In the United States, Medicare is a public health insurance program that most people associate with retirement. The reason for this association is most likely because people qualify for Medicare benefits at the age of 65, which is also a common retirement age for so many. And those who are getting retirement benefits at this age are automatically enrolled in Medicare.
But today in this country, not everyone collects Social Security or Railroad Retirement Board Benefits when they turn 65. In fact, the average retirement age in the U.S. is now 66.85 years old, and the official full retirement age for people born after 1959 is 67 years old. This means that you could still be working when you qualify for Medicare.
If you’re still employed when you turn 65, and you have health care insurance through your employer, you might be wondering whether you should enroll in Medicare. While this is a common concern for many people, it’s a personal decision that you should base on your health care needs and economic capabilities. This article can give you some insight into whether you should enroll in Medicare while you’re still working.
Who is eligible for Medicare?
In 1965, the U.S. federal government set the age for Medicare qualification at 65. However, Medicare benefits aren’t restricted to this age group alone.
Those who qualify for Medicare are American citizens, or permanent residents for at least five years, have paid (or whose spouse has paid) Medicare taxes for at least 40 quarters (about 10 years), and meet one of these qualification requirements below:
- Are 65 years old or older
- Are under 65 years old but have a qualifying disability and have been getting Social Security Disability benefits for 24 months or more
- If you have End-Stage Renal Disease your Medicare benefits kick in three months after beginning dialysis or immediately after a kidney transplant.
- If you have amyotrophic lateral sclerosis (ALS) your Medicare benefits begin immediately after you begin collecting disability benefits.
Can you get Medicare coverage if you’re still working?
If you continue working after the age of 65 and you meet the eligibility requirements, you can enroll in Medicare. You can even enroll in Medicare if you are enrolled in a group health care plan through your employer, although it’s not mandatory. However, if you delay Medicare enrollment, you might have to pay a penalty.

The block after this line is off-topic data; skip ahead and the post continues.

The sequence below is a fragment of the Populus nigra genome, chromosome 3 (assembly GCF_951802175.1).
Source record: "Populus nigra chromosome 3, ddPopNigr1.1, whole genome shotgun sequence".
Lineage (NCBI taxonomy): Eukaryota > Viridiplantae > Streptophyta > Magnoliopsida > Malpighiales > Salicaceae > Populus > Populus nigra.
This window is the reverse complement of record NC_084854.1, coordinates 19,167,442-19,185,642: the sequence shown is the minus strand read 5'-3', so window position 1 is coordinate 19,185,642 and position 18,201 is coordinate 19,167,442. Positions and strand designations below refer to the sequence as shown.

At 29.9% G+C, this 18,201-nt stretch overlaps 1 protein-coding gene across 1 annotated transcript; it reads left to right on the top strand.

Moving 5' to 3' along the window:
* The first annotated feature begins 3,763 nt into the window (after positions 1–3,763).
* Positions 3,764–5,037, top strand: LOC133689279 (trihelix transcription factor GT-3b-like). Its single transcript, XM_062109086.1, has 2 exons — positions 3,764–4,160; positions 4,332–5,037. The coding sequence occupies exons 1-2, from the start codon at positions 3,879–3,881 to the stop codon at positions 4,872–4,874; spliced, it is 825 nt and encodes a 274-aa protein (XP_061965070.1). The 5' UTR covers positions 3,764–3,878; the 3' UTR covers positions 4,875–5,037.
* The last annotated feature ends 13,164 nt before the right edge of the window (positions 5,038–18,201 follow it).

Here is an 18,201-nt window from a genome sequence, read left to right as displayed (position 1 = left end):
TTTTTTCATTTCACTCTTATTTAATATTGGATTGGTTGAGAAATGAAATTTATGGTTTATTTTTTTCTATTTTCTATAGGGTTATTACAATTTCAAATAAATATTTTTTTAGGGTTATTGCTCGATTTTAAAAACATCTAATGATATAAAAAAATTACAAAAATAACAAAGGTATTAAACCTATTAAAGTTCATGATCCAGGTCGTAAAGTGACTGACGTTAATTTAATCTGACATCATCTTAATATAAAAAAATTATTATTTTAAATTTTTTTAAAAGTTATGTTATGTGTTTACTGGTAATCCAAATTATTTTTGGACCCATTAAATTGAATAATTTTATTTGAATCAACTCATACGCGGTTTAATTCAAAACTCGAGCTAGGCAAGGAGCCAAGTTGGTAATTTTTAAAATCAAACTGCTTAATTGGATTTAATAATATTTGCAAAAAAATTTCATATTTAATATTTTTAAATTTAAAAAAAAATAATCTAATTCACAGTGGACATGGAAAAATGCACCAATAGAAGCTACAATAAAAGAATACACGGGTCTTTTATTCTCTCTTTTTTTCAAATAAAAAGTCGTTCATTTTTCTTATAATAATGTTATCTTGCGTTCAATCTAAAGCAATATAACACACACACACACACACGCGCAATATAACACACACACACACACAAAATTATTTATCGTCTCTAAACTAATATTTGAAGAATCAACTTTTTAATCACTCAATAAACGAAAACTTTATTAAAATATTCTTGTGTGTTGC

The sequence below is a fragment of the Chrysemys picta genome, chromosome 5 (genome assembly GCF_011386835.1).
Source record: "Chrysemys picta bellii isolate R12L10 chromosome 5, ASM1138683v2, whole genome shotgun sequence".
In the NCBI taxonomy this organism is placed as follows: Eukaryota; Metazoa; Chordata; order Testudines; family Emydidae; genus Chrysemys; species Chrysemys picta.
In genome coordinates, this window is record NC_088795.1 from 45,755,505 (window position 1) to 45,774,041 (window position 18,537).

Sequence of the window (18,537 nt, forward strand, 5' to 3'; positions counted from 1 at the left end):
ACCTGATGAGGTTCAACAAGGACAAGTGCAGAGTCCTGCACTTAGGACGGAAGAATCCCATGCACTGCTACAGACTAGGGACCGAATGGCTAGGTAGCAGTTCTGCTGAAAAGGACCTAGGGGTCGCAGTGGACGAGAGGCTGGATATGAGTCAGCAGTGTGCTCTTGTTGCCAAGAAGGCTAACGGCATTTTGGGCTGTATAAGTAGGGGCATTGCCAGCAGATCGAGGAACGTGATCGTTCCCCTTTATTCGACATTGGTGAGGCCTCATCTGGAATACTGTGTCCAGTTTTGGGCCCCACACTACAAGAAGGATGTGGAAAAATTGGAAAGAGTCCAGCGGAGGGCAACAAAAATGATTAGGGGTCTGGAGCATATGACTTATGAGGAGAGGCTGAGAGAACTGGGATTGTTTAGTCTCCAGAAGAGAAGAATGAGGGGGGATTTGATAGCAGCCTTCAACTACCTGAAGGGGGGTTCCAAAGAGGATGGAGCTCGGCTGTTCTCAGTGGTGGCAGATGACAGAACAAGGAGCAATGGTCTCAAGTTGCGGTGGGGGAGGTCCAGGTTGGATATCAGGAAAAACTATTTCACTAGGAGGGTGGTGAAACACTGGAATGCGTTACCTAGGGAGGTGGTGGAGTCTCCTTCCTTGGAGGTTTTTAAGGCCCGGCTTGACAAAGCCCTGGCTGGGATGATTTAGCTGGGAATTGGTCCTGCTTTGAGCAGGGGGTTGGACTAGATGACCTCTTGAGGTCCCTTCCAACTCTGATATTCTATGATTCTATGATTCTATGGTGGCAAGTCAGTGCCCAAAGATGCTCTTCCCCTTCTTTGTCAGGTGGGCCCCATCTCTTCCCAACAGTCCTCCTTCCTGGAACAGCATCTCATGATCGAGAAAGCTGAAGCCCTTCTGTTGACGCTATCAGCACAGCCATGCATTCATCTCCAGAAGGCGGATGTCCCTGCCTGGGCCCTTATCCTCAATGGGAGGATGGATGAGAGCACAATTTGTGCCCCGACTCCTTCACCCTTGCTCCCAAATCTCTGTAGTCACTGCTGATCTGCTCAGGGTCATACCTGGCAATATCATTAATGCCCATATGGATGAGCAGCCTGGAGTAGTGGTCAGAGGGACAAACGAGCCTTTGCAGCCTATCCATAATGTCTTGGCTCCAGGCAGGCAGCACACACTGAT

You are eligible for premium-free Medicare Part A if you have reached age 65 and you or your spouse have paid Medicare taxes for 40 quarters. If this is true, you really have nothing to lose by enrolling in Medicare Part A. If you decide to enroll in Medicare while you still have coverage through your group plan, Medicare acts as the secondary payer. This means it could fill in coverage gaps in your employer’s plan without additional expenses.
If you work for an employer who has fewer than 20 employees, or if your employer’s insurance plan has minimal coverage, you should seriously consider enrolling in Medicare Parts A and B as soon as you’re eligible. In this instance, Medicare is your primary payer and can offer more comprehensive coverage.
You can enroll in Medicare during your Initial Enrollment Period which is a seven-month period beginning three months before your 65th birthday and ending three months after the month of your birthday. If you have comparable health care insurance through an employer and don’t enroll in Medicare when you are first eligible, you may be eligible for a Special Enrollment Period when your employer’s coverage ends.
If you aren’t eligible for premium-free Medicare Part A, you might end up paying more out-of-pocket to have both your employer coverage and Medicare. The Part A premium is $274.00 per month (in 2022) for those who have paid Medicare taxes for 30 to 39 quarters, and this amount goes up if you’ve paid for less than 30 quarters. If you add this amount to what you pay monthly for your employer’s plan, it might not make sense for you.
Furthermore, if you keep your employer’s plan and enroll in Medicare Part B, you’ll be paying the Part B monthly premium which is $170.10 in 2022. Part B also has an annual deductible of $233.00 (2022).
One other factor you should consider before enrolling in Medicare while you are still working is whether you contribute to a health savings account (HSA). This is because when you enroll in Medicare you won’t be able to continue these contributions.